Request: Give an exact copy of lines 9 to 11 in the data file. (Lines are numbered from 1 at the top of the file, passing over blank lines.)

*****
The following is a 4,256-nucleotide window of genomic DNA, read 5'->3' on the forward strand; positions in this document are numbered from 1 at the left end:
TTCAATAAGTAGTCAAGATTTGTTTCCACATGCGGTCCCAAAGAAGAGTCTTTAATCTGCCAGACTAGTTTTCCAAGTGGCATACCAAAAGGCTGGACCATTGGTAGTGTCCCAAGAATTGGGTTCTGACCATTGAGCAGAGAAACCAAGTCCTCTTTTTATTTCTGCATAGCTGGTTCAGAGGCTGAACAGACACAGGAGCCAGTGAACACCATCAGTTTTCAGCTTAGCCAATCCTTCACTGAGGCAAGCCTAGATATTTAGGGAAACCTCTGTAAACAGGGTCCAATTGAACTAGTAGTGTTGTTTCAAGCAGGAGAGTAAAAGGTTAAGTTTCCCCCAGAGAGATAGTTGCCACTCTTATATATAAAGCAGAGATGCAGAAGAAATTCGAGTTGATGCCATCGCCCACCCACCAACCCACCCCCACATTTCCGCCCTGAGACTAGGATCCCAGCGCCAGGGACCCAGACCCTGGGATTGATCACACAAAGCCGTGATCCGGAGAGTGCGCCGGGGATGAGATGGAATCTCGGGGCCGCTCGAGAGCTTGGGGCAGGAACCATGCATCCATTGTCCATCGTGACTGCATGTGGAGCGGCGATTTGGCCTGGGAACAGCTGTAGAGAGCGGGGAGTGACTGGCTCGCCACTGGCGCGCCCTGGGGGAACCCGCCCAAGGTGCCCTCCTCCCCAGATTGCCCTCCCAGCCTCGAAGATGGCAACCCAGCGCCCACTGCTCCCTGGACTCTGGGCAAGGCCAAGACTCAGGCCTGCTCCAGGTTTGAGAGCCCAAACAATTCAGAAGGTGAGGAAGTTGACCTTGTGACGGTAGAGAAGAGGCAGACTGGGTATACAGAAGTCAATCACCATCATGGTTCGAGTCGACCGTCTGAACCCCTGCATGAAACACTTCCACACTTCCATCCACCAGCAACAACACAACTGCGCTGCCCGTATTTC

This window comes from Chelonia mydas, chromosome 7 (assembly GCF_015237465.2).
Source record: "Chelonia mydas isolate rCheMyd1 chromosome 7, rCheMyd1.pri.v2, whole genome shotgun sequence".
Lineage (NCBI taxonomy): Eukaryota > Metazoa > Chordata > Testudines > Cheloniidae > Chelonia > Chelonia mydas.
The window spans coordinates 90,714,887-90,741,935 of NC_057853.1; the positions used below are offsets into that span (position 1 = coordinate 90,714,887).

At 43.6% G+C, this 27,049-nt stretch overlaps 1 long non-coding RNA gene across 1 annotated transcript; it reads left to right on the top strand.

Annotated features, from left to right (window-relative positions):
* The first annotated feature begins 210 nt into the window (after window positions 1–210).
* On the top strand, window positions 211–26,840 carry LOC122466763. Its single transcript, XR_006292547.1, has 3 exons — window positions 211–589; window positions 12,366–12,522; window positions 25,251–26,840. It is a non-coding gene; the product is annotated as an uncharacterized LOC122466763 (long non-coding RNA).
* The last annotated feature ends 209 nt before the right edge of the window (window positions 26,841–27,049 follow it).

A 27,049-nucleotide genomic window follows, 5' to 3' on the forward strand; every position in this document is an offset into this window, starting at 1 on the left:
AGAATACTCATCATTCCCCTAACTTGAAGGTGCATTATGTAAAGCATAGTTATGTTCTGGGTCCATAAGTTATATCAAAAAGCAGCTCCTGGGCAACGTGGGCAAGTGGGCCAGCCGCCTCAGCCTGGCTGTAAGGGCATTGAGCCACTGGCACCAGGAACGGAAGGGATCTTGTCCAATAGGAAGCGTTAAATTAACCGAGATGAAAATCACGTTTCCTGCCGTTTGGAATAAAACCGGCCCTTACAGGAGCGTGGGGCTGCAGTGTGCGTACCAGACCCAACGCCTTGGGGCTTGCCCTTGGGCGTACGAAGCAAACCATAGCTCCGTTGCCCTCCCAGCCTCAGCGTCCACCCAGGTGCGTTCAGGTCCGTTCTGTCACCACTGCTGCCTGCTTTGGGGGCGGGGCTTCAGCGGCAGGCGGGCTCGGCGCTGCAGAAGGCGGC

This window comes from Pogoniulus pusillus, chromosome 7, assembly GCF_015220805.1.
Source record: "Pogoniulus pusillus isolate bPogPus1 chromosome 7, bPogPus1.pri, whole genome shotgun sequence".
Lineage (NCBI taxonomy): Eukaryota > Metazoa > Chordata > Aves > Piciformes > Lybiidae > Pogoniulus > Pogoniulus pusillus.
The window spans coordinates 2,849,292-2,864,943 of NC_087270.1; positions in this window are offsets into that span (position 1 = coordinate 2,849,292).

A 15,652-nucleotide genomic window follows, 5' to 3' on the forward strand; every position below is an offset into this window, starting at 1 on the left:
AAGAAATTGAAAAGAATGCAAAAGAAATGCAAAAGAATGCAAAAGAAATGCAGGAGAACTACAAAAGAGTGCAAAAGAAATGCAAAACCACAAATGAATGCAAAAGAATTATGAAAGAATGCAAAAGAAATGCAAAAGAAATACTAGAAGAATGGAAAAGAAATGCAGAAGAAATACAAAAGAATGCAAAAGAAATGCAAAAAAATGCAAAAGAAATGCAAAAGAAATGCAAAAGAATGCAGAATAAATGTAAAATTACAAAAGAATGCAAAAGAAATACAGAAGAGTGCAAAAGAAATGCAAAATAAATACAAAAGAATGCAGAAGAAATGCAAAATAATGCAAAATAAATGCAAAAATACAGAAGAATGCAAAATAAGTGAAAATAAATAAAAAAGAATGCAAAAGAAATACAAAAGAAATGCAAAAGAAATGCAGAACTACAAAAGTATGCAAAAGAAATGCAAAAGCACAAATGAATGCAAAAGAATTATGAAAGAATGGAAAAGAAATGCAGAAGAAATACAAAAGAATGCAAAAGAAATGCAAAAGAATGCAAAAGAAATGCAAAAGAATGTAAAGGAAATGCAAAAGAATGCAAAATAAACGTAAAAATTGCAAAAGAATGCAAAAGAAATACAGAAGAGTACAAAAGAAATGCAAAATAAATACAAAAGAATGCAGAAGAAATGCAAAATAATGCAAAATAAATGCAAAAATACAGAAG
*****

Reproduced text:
* The first annotated feature begins 210 nt into the window (after window positions 1–210).
* On the top strand, window positions 211–26,840 carry LOC122466763. Its single transcript, XR_006292547.1, has 3 exons — window positions 211–589; window positions 12,366–12,522; window positions 25,251–26,840. It is a non-coding gene; the product is annotated as an uncharacterized LOC122466763 (long non-coding RNA).
* The last annotated feature ends 209 nt before the right edge of the window (window positions 26,841–27,049 follow it).